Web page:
/P Do not assume timer is an 8253-compatible chip (e.g., IBM PS/2).
This switch may introduce a small error when timing a very large
range of memory in a very slow CPU.

/S Synchronize timing loops and the system clock pulses to decrease
the possibility of introducing inaccuracies in the time count of
DOS when timing a large memory range in a slow CPU. (Such small
inaccuracies are temporary and disappear upon rebooting.) Since
the clock pulses only every 55 ms, this switch slows down TIMEM.


Comments may be added in the command line invoking the program after the
desired switches. The comments, which may be useful in clarifying batch
files, must be preceded by a semicolon (;), and are ignored by TIMEM.

Do not use DOS redirection (<>) and pipe (|) command characters in these
comments since DOS will try to implement the implied redirection or pipe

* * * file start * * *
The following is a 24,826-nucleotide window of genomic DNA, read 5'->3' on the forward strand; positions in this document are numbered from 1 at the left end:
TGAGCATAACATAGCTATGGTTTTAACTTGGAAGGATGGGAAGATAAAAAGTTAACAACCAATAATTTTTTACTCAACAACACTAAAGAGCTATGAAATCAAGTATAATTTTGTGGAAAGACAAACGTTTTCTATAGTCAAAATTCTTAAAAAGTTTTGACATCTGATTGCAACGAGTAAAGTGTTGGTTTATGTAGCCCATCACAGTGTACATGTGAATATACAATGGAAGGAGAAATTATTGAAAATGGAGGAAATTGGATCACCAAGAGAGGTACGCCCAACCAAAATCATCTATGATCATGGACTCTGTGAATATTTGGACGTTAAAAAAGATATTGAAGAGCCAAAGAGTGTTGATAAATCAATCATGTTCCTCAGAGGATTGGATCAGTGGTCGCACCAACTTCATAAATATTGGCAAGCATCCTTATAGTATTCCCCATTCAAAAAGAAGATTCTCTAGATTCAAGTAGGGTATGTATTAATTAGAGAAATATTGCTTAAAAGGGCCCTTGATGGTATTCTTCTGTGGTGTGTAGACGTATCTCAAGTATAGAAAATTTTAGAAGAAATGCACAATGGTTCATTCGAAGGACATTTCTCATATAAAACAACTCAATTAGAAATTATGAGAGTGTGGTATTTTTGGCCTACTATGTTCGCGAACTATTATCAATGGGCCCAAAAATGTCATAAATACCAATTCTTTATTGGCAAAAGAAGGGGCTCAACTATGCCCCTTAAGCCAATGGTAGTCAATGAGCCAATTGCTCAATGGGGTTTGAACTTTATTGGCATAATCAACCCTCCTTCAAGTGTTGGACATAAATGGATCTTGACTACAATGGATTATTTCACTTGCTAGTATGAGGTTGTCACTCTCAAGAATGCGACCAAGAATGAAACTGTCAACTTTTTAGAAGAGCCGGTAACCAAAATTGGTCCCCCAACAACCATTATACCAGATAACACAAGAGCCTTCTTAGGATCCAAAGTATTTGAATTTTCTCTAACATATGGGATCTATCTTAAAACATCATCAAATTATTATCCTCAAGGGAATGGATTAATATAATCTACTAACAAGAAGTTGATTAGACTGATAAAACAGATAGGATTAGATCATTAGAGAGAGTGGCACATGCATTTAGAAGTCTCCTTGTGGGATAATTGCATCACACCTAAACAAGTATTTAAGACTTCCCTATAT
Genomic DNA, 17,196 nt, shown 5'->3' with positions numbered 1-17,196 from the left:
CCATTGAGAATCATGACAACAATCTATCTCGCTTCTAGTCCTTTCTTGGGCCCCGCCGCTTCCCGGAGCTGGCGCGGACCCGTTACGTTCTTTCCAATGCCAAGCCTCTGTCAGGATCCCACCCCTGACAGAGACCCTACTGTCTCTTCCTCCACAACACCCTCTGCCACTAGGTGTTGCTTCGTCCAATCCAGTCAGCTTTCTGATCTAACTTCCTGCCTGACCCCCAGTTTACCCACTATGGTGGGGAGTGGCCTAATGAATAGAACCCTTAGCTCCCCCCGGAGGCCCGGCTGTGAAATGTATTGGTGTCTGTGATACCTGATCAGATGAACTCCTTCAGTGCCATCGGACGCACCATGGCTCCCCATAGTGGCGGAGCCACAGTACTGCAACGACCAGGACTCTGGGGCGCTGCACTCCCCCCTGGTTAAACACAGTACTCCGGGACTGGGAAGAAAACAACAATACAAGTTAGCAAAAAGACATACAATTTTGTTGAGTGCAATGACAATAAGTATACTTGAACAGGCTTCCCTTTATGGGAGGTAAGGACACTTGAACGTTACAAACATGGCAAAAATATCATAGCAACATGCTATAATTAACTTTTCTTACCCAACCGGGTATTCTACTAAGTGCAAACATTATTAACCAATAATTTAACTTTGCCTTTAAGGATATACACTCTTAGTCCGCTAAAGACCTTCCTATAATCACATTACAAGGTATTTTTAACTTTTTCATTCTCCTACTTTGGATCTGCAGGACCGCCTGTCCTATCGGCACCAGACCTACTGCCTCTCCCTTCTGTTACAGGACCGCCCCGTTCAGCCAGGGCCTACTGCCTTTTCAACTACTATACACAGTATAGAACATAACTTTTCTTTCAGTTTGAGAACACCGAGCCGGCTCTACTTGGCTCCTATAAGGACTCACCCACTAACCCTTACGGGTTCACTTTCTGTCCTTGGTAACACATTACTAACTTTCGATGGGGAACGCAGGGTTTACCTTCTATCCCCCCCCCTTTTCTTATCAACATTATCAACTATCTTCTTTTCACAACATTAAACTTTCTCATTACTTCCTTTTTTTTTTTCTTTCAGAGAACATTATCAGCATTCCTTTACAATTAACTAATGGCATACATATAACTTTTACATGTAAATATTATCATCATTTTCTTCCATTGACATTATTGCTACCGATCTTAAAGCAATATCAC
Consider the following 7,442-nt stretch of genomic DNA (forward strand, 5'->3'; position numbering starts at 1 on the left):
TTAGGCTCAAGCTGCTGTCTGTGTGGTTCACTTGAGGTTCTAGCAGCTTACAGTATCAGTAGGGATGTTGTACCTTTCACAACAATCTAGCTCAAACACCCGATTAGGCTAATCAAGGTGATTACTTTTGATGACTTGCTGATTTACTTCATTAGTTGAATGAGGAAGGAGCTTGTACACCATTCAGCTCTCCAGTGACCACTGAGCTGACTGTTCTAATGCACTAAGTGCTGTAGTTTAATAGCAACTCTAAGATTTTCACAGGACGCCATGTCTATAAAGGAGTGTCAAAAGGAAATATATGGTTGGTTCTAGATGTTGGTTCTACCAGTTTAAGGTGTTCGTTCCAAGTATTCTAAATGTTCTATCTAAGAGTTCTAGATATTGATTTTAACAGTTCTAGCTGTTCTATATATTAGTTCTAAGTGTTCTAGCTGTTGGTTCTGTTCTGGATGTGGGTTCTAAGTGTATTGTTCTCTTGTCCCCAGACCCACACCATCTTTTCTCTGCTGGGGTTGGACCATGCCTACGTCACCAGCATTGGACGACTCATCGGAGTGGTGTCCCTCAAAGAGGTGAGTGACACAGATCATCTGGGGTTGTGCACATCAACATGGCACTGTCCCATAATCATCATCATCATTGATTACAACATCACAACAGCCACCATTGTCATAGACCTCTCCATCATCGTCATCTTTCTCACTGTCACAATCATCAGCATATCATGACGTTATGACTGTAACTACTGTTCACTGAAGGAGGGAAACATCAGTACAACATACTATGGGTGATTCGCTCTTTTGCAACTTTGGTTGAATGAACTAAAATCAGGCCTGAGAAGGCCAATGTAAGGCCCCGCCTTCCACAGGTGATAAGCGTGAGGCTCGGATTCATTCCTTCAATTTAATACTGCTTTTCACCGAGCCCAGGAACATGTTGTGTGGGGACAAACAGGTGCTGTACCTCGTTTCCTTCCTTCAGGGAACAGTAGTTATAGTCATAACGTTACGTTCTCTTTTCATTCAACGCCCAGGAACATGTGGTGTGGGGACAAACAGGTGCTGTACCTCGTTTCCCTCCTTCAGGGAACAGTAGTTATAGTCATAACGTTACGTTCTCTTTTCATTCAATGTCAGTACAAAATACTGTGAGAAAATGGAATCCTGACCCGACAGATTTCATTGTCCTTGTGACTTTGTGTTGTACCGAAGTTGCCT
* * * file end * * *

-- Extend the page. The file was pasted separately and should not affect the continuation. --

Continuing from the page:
These programs and the documentations (the "Software") are the copyrighted
property of FM de Monasterio (the "author"), who provides the Software and
licenses its use. All rights are reserved.

The Software is part of a user-supported, shareware package. If you do not
wish to register the Software package, but would like to use this utility,
please send to the address below a US$5.00 check marked "For Deposit Only"
and payable to "PATIENT CARE FUND, CHILDREN'S HOSPITAL" of Washington, DC.
Users who donate to such a fund may legally keep and use the utility under
the limitations described below.

FM de Monasterio
P.O. Box 219
Cabin John, MD 20818-0219

You may distribute this Software via magnetic and/or electronic means, but
you are specifically prohibited from:

- Charging fees or asking donations in exchange of or payment
for copies of the Software.
- Distributing this Software with commercial products without
the written permission from the author.
- Distributing this Software via a for-profit organization or
group, either alone or with other Software.

The unauthorized copying, decompiling or disassembling of this Software is